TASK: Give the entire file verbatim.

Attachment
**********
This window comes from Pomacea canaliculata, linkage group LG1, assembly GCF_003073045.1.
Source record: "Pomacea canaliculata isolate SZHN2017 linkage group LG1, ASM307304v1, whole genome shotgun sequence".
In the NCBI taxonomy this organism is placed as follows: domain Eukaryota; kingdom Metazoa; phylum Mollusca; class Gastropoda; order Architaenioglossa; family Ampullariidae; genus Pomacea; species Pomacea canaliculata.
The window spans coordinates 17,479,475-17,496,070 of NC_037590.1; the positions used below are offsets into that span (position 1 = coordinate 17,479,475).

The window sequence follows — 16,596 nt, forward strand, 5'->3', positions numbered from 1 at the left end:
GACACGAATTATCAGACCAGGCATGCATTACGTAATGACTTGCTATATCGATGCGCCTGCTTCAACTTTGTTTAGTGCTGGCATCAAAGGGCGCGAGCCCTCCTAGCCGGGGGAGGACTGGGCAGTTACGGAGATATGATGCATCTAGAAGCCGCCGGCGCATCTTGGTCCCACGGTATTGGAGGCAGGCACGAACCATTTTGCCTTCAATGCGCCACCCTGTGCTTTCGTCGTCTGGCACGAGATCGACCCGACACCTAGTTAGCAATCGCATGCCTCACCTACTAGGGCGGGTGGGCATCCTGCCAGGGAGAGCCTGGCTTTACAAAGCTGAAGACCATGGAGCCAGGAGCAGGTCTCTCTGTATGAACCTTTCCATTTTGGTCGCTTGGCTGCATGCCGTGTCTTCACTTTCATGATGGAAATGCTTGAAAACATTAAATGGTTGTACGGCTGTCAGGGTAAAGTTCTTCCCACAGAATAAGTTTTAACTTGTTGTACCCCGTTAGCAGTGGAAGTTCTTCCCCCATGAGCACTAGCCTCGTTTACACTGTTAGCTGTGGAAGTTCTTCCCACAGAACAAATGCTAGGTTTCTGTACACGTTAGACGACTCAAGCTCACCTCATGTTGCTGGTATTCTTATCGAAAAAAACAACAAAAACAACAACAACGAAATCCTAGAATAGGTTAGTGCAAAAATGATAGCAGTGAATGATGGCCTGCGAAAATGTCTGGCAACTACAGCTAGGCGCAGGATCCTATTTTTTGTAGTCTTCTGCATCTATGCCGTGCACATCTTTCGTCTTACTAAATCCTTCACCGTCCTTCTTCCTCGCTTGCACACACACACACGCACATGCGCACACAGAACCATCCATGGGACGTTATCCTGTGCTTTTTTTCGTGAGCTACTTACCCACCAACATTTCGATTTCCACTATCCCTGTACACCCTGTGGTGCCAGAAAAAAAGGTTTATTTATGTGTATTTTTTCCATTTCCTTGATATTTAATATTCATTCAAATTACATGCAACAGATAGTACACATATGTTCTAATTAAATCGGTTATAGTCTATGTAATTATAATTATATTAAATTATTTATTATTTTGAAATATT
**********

This window comes from Pomacea canaliculata, linkage group LG1, assembly GCF_003073045.1.
Source record: "Pomacea canaliculata isolate SZHN2017 linkage group LG1, ASM307304v1, whole genome shotgun sequence".
In the NCBI taxonomy this organism is placed as follows: domain Eukaryota; kingdom Metazoa; phylum Mollusca; class Gastropoda; order Architaenioglossa; family Ampullariidae; genus Pomacea; species Pomacea canaliculata.
The window spans coordinates 17,479,475-17,496,070 of NC_037590.1; the positions used below are offsets into that span (position 1 = coordinate 17,479,475).

The window sequence follows — 16,596 nt, forward strand, 5'->3', positions numbered from 1 at the left end:
GACACGAATTATCAGACCAGGCATGCATTACGTAATGACTTGCTATATCGATGCGCCTGCTTCAACTTTGTTTAGTGCTGGCATCAAAGGGCGCGAGCCCTCCTAGCCGGGGGAGGACTGGGCAGTTACGGAGATATGATGCATCTAGAAGCCGCCGGCGCATCTTGGTCCCACGGTATTGGAGGCAGGCACGAACCATTTTGCCTTCAATGCGCCACCCTGTGCTTTCGTCGTCTGGCACGAGATCGACCCGACACCTAGTTAGCAATCGCATGCCTCACCTACTAGGGCGGGTGGGCATCCTGCCAGGGAGAGCCTGGCTTTACAAAGCTGAAGACCATGGAGCCAGGAGCAGGTCTCTCTGTATGAACCTTTCCATTTTGGTCGCTTGGCTGCATGCCGTGTCTTCACTTTCATGATGGAAATGCTTGAAAACATTAAATGGTTGTACGGCTGTCAGGGTAAAGTTCTTCCCACAGAATAAGTTTTAACTTGTTGTACCCCGTTAGCAGTGGAAGTTCTTCCCCCATGAGCACTAGCCTCGTTTACACTGTTAGCTGTGGAAGTTCTTCCCACAGAACAAATGCTAGGTTTCTGTACACGTTAGACGACTCAAGCTCACCTCATGTTGCTGGTATTCTTATCGAAAAAAACAACAAAAACAACAACAACGAAATCCTAGAATAGGTTAGTGCAAAAATGATAGCAGTGAATGATGGCCTGCGAAAATGTCTGGCAACTACAGCTAGGCGCAGGATCCTATTTTTTGTAGTCTTCTGCATCTATGCCGTGCACATCTTTCGTCTTACTAAATCCTTCACCGTCCTTCTTCCTCGCTTGCACACACACACACGCACATGCGCACACAGAACCATCCATGGGACGTTATCCTGTGCTTTTTTTCGTGAGCTACTTACCCACCAACATTTCGATTTCCACTATCCCTGTACACCCTGTGGTGCCAGAAAAAAAGGTTTATTTATGTGTATTTTTTCCATTTCCTTGATATTTAATATTCATTCAAATTACATGCAACAGATAGTACACATATGTTCTAATTAAATCGGTTATAGTCTATGTAATTATAATTATATTAAATTATTTATTATTTTGAAATATT